Plockton and Duncraig Castle


After diverting onto other topics for a few posts, I’m back to our summer trip to the north-west highlands. Eleven miles up the coast from our base in Dornie is the village of Plockton. It’s a bit of a film star having appeared in, amongst other things, The Wicker Man and Hamish Macbeth, a popular British TV series of the 1990s in which it played the fictional Lochdubh (pronounced Lochdoo). Hamish, the village policeman, was played by Robert Carlyle, and his love interest was Shirley Henderson: both have gone on to greater stardom.

After two sunny days for our Applecross and Glenelg jaunts, this day was cloudier and cooler. It made the views over Loch Carron beautifully atmospheric.

In the photograph above, you can see a large house, Duncraig Castle, near the top right. We would walk to it later (6km there and back), but spent the first part of the day wandering the village (and enjoying coffee).

We then set off up the road to find the path round the bay to Duncraig, stopping to look at Plockton’s open air church.

This dates from a time known as the Disruption (1843) when a number of Church of Scotland Ministers left to form the Free Church. The slopes of this natural amphitheatre were terraced to form seating and services were held here until a Free Church was built in 1845. An annual communion service was held until 1936, and since then it continues to be used occasionally and is classed as a monument of national importance because, although many congregations were forced to use open air preaching sites, few remain.

The path to Duncraig took us along the side of the loch, with views back to Plockton, with the Kyle of Lochalsh to Inverness railway line close by. We crossed this a couple of times.

As we got closer to Duncraig, we could see it had its very own request stop on the line! That’s what you get when you’re rich enough. The castle was originally built in the 1860s as the country seat of Sir Alexander Matheson who made his fortune selling opium to the Chinese.

The castle too has had TV fame, in 2003 when the then-owners took part in a reality TV series. The current owner is renovating the castle as a Bed and Breakfast and wedding venue. While writing this post I checked its website and the B&B is due to open in Spring 2020. I rather fancy the octagonal Tower Suite at a mere £350 per night!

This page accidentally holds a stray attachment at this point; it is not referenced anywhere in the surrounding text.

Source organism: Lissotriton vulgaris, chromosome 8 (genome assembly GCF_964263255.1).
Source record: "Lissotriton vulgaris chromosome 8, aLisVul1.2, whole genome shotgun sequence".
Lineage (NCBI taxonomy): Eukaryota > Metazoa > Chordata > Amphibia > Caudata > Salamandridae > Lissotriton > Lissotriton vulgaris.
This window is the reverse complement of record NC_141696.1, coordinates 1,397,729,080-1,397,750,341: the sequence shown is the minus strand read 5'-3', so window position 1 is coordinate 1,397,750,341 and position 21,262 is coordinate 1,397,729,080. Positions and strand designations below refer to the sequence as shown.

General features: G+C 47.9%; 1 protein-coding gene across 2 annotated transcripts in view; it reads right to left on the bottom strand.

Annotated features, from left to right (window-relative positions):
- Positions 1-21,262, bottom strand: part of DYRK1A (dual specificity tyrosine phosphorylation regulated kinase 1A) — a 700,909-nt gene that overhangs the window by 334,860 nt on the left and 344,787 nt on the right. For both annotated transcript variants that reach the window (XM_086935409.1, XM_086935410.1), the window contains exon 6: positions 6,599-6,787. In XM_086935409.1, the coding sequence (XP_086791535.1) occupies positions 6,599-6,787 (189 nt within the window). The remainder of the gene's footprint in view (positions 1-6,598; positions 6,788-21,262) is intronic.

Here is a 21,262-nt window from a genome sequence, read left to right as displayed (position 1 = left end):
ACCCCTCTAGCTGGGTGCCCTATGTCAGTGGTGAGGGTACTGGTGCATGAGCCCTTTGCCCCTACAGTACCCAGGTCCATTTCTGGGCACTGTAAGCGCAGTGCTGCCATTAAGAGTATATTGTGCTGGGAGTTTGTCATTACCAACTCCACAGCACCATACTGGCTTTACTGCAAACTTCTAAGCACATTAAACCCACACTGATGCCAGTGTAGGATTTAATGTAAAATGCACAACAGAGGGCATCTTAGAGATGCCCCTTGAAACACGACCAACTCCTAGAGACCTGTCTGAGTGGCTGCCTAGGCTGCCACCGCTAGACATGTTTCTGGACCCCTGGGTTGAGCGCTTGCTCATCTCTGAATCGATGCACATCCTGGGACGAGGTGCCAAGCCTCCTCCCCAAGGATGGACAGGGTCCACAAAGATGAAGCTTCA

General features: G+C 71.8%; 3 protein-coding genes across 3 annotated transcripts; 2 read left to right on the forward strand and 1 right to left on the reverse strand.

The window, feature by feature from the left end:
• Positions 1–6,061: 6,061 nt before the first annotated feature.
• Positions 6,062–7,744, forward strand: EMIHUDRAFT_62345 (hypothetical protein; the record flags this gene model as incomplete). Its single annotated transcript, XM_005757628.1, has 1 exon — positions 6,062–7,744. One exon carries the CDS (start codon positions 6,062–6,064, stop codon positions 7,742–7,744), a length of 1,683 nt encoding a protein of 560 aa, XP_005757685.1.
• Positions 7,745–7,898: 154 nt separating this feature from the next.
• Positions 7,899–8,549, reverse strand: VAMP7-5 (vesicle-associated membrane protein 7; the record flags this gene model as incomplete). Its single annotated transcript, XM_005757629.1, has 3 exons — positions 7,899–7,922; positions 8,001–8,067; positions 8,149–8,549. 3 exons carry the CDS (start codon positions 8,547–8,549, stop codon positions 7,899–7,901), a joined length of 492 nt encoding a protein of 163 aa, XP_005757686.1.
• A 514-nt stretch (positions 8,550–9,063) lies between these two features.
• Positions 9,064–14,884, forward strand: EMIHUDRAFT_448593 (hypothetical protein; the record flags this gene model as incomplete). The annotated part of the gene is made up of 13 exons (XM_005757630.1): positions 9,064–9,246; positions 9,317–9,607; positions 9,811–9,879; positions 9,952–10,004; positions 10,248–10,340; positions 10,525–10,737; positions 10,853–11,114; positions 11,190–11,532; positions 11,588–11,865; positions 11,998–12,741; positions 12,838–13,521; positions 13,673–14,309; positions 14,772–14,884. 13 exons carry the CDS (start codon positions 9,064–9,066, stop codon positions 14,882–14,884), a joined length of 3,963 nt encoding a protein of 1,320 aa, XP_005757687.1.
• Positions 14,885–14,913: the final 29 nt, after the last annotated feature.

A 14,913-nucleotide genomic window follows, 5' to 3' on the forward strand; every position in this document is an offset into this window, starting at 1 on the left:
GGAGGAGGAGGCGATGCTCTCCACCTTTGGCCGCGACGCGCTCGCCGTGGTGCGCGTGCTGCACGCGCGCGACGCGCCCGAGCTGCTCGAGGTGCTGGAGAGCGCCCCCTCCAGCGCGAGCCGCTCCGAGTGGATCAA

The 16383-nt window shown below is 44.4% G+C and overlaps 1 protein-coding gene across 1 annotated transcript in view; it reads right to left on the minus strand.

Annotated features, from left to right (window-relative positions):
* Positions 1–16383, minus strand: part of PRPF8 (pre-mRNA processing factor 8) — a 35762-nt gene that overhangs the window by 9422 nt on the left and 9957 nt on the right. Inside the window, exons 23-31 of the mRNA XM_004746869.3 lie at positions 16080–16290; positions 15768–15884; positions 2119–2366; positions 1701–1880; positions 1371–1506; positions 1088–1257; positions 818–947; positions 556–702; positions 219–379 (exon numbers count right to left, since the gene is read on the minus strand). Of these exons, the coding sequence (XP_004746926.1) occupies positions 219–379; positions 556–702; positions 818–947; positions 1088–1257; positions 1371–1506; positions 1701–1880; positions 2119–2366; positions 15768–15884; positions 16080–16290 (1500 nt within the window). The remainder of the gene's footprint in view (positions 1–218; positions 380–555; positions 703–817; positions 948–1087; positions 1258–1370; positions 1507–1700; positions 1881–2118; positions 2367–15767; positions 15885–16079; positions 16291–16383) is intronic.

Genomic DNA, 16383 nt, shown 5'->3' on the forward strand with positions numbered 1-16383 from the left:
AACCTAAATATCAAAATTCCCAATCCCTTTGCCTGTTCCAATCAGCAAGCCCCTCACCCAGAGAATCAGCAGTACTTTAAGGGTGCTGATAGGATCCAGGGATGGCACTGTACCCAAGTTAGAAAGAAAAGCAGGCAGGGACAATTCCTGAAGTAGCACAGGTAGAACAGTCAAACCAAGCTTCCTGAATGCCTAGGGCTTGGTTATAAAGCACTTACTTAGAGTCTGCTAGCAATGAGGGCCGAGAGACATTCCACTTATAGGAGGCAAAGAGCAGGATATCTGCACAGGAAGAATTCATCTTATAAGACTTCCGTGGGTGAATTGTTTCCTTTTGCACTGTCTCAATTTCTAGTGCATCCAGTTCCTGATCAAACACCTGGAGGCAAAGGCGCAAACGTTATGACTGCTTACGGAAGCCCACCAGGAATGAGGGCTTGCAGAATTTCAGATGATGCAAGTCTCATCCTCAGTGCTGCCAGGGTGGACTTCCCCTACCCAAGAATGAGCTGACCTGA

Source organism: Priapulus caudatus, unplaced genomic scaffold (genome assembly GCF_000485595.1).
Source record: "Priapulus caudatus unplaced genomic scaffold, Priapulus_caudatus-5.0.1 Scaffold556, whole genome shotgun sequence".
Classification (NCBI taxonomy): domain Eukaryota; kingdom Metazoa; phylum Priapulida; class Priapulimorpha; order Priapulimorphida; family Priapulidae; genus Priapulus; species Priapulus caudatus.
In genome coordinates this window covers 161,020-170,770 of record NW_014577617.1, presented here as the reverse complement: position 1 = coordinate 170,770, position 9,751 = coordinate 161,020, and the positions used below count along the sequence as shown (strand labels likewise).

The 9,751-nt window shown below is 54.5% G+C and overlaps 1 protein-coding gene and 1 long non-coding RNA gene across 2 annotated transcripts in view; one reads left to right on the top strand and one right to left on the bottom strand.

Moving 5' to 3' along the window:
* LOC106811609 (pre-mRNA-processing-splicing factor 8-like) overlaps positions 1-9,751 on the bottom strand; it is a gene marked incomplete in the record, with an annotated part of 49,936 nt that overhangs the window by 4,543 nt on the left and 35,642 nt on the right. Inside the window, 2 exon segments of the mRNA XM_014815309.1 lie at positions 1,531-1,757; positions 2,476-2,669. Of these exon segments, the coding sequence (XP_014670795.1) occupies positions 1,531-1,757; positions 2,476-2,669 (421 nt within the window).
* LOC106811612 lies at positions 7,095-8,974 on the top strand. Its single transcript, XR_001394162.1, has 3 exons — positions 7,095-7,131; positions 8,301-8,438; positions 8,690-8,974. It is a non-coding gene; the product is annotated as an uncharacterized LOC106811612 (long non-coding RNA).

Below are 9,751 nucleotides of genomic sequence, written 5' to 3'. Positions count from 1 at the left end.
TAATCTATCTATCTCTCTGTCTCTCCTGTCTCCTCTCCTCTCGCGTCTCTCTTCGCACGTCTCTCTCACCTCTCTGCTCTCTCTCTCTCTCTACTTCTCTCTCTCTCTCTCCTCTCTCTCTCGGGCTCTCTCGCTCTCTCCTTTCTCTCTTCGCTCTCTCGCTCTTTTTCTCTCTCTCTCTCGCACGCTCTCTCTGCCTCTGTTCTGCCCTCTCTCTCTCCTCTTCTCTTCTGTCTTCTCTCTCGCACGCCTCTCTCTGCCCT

Interestingly, the masonry company is called Loch Dubh in a nod, I presume, to Hamish Macbeth.

After the castle, we passed the stable block with its inscription Fear God, work hard, be honest. Then there was a bit of road walking till we could cut down a forest path to rejoin our original route back to Plockton.

By this time, it was mid-afternoon and we were very hungry. The Plockton Hotel was a welcome sight. We were interested to see that one of the houses which made up its accommodation had once been the home of poet Sorley MacLean.

This was my birthday, and we had originally planned to have a celebratory dinner that evening in the hotel in Dornie. However, as lunch was both large and late I was happy with that. In fact, I ate the best veggie haggis ever!

Not only that, thanks to several clever people posting their cards early so that I got them before we left home, I had a birthday display to look at in the apartment. It had been a lovely day altogether.


  1. Lovely to see the place through your eyes. Your celebratory meal sounds interesting. I’m sure that, if it had been open, you would have been treated to a night in the castle! Or… maybe not 😄